Serengeti National Park & Ngorongoro Conservation Area
Serengeti National Park & Ngorongoro Conservation Area, Tanzania
October 15-17, 2014
Serengeti National Park with G Adventures
I will never forget the initial descent down into the Serengeti after paying our park entrance fees. All you could see for hundreds of miles was what looked like dry grass that hadn’t seen water in months until it met the dark, greenish-grey clouds of the horizon; and although you couldn’t see them with the naked eye, thousands upon thousands of different species of wildlife, some of which wouldn’t hesitate for a second to have you for dinner.
We spent a full 24 full hours in Serengeti National Park. This is one full day of our collective lives that we will never forget, including the four or five hours we spent sleeping. This is definitely a high we’ll never be able to reach again.
Jess and I are not really animal lovers; cats, dogs, and the moose in Newfoundland are ‘not so much a time’ for us. Africa and the Serengeti may have converted us. We now love cats, ‘huge’ cats, and all of the amazing wildlife scattered across this vast, mysterious land. Having said that, I vividly remember how impressive it was seeing a grizzly bear for the first time in its natural habitat in Kananaskis, Alberta. He stared and you could almost hear him saying get the f*%k out of my way. I think we’ve become animal lovers, but not the animals you’d want at the foot of your bed.
We were in the park for about 30 minutes before spotted our first lions. A male and female who were getting to know each other and they could’ve cared less that they had an audience of 20 watching in awe, snapping picture after picture. I’m guessing we saw about 15-20 lions while in the park and their impressiveness never once diminished.
Safaris in Africa always pose the challenge of spotting the ‘big 5’ which are the lion, leopard, cheetah, rhino and buffalo. We learned that they are the big five because they are the most dangerous to hunt, meaning you better kill them with the first shot or they will most definitely find a way to hunt you back. Better yet, don’t hunt them in the first place.
We spotted the leopard next but it was difficult to get pictures as it was laying in the tall grass, but did stand and walk away from us with its white-bottom tail in the air!
We arrived at our campground around 7 PM but not before passing a pride of about 6 lions just 100 metres from where we would be sleeping! There was no fence, gate or guards around the camp, it was just us being smart and not leaving food around that would keep the animals away while we slept.
In the morning, we boarded our pop-top truck for a 6 AM game drive where we saw our first buffalo sighting. We actually saw our first herd of buffalo, there were probably about 30, as well as an equal number of zebras. We had no idea that the African buffalo was so vicious. They will kill you in a second, but luckily for us they don’t bother the trucks.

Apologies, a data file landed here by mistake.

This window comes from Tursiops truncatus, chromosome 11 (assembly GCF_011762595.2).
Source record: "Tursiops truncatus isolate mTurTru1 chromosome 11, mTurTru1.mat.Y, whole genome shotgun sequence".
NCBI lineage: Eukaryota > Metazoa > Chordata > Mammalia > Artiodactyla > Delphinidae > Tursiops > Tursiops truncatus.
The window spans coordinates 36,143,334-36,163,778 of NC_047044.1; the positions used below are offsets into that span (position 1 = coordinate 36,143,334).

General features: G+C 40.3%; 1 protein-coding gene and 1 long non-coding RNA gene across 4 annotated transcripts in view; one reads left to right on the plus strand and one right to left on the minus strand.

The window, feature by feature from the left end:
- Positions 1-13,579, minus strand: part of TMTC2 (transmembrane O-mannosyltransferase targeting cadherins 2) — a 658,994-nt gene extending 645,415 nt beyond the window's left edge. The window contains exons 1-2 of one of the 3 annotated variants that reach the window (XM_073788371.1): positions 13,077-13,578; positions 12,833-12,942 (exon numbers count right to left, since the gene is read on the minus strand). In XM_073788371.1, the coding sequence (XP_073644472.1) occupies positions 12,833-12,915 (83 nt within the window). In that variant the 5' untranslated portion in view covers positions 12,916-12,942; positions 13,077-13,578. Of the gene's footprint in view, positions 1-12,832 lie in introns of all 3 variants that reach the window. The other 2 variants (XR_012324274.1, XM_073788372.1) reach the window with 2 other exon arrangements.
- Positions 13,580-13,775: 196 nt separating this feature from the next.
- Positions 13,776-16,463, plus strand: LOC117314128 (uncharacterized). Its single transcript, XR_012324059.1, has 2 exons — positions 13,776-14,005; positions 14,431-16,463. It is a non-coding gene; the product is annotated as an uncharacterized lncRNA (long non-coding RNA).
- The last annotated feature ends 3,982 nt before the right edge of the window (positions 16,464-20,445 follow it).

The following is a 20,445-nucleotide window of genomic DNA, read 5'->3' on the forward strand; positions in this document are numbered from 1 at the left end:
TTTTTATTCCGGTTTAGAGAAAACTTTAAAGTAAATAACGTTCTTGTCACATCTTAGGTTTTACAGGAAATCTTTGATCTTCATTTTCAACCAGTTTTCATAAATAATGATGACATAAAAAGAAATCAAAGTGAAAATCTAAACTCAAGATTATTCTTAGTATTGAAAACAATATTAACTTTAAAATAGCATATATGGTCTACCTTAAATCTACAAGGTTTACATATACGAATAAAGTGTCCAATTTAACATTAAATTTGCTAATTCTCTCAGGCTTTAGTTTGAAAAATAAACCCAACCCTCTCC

Next, we saw a small watering hole that was almost completely filled up with hippos, another vicious creature that you don’t shake hands with. Hippos are responsible for more deaths in Africa than any other large animal.
Hippos really fascinating. They even secrete their own natural red sunscreen which forms on their skin before turning brown. Oh and they can’t jump. The mosquito is actually the most dangerous creature in Africa as they spread malaria, dengue fever, etc. so pack your malaria pills. Sadly, most Africans cannot afford anti-malaria medication, hence the large number of deaths every year.
Rasheed, our driver and guide piled on the brakes and swung a u-turn and before we knew it, we were staring right in the eyes of a female cheetah and her cub. We are still amazed at how the safari guides can spot these animals, given how vast the Serengeti is at almost 15,000 square kms. We watched these amazing animals for about 20 minutes, taking about 20,000 pictures. You could just see how protective the mother was of her young. You could see her talking to her baby. This was Jessica’s favourite moment.
At this point we’d seen 4 of the big 5 and all that was left was the Rhinoceros, which we would have to find in the Ngorongoro Crater because our 24 hours in the Serengeti were about to end.
The drive out of the park was incredible with grey-black storm clouds, thunder, lightning and a wall of rain, and even some dust funnel clouds off int he distance. Luckily this storm stayed in the background for our viewing hundreds of zebra and wildebeest, some hyenas, buffalo, impalas, etc. Some members of our group even spotted the famous honey badger!
Ngorongoro Crater with G Adventures
Once we left the Serengeti, we were headed straight to camp, which that night, would be perched right on the edge of the Ngorongoro Crater.
The crater is massive, at about 8,200 square km with walls that are about 2,000 feet high.
It is like a giant natural pen for the wildlife that call it home.
We did an early morning game drive through the crater in our pop-top truck where we finally saw, albeit with binoculars, our final of the big five, the rhinoceros. Given how close we were to the other four, I don’t even like to say we saw the rhino as we weren’t even close enough to get a picture. Needless to say, this is motivation for a return visit.
The highlight of the drive through the crater was when we saw a lion chase off a hyena from a recent kill.
No blood was shed, but it was cool to see the king of the jungle in action.
After our ascent out of the crater, it was back on the road toward Dar Es Salaam and a mini-vacation on Zanzibar!
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jess + trickett